As interest rates rise and the threat of a recession looms, many employers are beginning to struggle with balancing the cost of maintaining their workforce with an expected decrease in profits. The frequent result of such a balancing act is a mass layoff. While a reduction in workforce may be inevitable, below are options that employers can consider to try to avoid that outcome. For all of these alternatives, employers should apply any changes consistently across the workforce to avoid claims of inequity or discrimination.
A recent GAO Report offers interesting insight into the Department of Labor’s thinking on electronic disclosure.
For the better part of the last ten years, many plan sponsors and service providers have been pushing for more flexibility to provide required disclosures electronically. In particular, they have asked the Labor and Treasury Departments to replace an existing “opt in” regime with an “opt out” regime. Instead of requiring affirmative consent to distribute communications electronically, many plan sponsors and service providers would like the default to be electronic disclosure–with an opportunity to elect to receive paper.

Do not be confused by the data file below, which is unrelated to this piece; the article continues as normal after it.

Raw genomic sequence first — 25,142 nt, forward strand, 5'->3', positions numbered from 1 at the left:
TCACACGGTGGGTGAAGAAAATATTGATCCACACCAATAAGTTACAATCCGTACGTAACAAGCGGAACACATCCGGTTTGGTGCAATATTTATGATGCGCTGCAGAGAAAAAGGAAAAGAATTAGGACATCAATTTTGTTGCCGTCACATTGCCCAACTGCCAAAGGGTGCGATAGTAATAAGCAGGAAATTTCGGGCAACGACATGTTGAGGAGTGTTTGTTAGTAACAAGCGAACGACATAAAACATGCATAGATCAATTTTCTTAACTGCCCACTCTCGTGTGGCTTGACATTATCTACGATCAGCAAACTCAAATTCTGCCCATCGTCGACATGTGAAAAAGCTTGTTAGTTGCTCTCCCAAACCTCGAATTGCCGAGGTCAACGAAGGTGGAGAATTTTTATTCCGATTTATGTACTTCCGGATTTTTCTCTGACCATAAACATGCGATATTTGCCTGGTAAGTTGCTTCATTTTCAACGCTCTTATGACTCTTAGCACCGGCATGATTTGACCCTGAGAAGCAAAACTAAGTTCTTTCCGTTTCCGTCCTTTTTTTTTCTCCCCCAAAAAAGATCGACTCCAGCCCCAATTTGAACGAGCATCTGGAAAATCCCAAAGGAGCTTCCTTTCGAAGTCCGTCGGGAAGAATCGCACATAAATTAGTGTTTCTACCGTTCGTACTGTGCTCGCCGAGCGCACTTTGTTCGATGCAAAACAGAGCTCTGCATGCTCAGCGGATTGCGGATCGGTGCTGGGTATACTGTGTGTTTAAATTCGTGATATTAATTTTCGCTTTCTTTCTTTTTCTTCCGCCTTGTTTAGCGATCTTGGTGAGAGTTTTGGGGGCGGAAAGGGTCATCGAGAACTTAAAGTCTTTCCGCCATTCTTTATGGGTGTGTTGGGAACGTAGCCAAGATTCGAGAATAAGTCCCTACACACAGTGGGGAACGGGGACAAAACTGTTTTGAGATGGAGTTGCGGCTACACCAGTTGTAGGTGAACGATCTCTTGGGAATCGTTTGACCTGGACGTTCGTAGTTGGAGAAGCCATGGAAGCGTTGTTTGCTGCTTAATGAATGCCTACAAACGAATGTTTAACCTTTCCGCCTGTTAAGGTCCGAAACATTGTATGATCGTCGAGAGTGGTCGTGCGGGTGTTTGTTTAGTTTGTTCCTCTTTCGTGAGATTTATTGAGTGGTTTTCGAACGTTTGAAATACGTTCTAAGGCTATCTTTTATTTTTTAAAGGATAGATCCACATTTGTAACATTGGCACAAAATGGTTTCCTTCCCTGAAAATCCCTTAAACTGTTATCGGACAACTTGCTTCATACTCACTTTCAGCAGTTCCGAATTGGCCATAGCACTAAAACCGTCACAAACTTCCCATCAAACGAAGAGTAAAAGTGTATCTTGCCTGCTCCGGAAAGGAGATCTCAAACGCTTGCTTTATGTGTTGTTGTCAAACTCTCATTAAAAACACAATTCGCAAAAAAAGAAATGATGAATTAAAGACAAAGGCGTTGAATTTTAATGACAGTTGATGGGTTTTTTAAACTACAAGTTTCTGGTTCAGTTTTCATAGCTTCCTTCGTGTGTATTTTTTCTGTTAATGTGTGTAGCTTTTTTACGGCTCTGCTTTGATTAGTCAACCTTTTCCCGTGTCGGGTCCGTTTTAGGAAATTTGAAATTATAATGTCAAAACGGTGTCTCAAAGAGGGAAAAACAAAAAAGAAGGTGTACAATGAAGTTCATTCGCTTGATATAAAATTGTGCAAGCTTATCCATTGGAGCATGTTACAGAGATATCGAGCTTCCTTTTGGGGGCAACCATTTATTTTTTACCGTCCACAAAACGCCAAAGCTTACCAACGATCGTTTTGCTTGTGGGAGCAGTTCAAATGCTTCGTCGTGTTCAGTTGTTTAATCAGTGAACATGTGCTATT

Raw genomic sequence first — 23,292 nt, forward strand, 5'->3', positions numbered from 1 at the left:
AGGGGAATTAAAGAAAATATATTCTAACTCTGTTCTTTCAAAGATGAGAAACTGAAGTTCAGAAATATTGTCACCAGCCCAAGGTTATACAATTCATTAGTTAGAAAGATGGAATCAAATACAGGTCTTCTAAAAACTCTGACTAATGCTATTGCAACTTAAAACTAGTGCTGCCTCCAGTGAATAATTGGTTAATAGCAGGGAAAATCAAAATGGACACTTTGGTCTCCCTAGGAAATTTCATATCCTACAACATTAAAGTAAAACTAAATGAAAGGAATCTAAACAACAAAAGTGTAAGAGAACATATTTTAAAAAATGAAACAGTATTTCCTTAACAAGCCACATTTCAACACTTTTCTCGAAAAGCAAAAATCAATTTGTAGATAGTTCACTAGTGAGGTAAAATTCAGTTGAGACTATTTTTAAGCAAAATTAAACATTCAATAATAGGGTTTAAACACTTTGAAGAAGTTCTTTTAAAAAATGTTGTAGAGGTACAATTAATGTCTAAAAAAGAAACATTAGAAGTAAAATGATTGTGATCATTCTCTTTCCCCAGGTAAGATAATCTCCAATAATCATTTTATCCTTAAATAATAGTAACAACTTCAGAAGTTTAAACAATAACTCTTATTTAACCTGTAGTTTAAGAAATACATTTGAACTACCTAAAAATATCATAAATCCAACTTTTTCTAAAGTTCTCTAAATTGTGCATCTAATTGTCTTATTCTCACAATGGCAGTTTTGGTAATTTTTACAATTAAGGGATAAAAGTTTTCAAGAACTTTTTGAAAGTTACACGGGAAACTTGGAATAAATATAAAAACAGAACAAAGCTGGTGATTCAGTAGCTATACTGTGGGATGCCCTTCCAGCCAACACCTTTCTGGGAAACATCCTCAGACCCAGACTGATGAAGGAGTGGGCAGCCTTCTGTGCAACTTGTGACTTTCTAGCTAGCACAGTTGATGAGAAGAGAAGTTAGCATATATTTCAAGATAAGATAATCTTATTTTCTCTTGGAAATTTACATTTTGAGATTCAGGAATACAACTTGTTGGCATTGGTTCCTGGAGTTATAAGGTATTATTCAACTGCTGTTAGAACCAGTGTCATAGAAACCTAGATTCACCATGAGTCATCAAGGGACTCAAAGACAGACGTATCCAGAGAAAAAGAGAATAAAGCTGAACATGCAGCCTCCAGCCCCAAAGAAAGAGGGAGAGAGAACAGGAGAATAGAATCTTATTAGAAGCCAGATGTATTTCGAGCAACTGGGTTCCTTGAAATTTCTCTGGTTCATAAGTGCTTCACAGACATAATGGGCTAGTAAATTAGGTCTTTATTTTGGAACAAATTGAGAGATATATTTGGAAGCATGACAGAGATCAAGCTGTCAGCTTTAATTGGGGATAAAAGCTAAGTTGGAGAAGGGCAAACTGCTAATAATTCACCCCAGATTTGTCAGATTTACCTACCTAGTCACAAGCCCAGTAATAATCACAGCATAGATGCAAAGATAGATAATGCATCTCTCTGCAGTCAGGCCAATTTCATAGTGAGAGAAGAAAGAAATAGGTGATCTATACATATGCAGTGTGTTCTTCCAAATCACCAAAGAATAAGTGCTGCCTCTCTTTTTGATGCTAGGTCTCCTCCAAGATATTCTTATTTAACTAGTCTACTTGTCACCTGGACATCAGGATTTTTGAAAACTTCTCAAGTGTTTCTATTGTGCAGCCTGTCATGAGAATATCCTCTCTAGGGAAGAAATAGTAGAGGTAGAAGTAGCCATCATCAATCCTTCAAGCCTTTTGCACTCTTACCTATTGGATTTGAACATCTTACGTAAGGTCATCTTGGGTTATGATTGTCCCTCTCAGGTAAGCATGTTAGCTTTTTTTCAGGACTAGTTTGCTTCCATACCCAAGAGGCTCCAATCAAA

In 2011, the Department of Labor issued a public request for information regarding electronic disclosures. The responses included thoughtful suggestions for moving toward an “opt out” regime while still ensuring that important communications are actually received. The Department has not formally taken action in response to the RFI, but comments included in the GAO report offer insight into the Department’s thinking.
The GAO report summarizes the existing Labor and Treasury rules on electronic disclosure, and offers three suggestions for improvement:…
Continue Reading Electronic Disclosure: Which Way Are We Going?
The Department of Labor resolved key issues related to cleared swaps transactions in a recent advisory opinion. The opinion concludes that margin posted by an employee benefit plan in connection with a cleared swap is not a “plan asset” for purposes of ERISA, and that a Clearing Member does not act as a fiduciary of the plan when the Clearing Member exercises discretionary account liquidation rights upon the plan’s default. The opinion also provides guidance on prohibited transaction issues raised by the clearing process.
Continue Reading Labor Department Addresses Key Issues for Cleared Swaps